Real-estate developer and urban planner, born in Easton, Maryland, USA. He lost both parents to illness in 1930 and attended night classes at the University of Maryland and its law school while holding such jobs as an auditor for a parking garage company. He worked briefly for the Federal Housing Administration before borrowing money to help found Rouse Co (1939), a mortgage brokerage firm. During World War 2 he served with the US Navy, then returned to Maryland and got into building when he erected an early shopping mall in Baltimore in the 1950s. In 1958 he made his name with the first completely enclosed shopping mall, and in the 1960s gained a wider reputation by building Columbia, MD, a totally planned city between Baltimore and Washington, DC, designed eventually to have 100,000 residents.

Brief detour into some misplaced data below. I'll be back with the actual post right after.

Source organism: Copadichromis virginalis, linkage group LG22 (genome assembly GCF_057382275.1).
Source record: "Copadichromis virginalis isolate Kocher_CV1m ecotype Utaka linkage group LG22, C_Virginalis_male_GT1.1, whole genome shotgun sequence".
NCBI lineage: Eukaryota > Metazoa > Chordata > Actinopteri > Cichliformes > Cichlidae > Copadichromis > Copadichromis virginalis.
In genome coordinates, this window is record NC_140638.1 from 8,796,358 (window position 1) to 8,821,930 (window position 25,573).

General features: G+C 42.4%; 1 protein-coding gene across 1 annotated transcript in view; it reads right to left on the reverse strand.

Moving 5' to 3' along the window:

In the 1970s he became still more widely known for his work on restoring run-down focal locales in cities, the first being the Faneuil Hall–Quincy Market in Boston, MA (done in collaboration with the architect and planner Benjamin Thompson), which opened in 1976. He went on to do other such ‘festival marketplaces’ (some in collaboration with Thompson) as Harborplace in Baltimore and South Street Seaport and Fulton Street Market in New York City. Having built the Rouse Co into the largest publicly held development corporation in the USA, he retired in 1979, but in 1982 he founded the Enterprise Foundation, using some of his fortune to seek innovative ways to provide housing for the poor.
Labelled an ‘icon and visionary’ (he is credited with coining the term urban renewal), he is better understood as the self-made man, devout churchgoer, and liberal Democrat who brought a no-nonsense approach to all he undertook. In 1995 he was presented with the Presidential Medal of Freedom, the United States highest civilian honour, in recognition of his humanitarian service.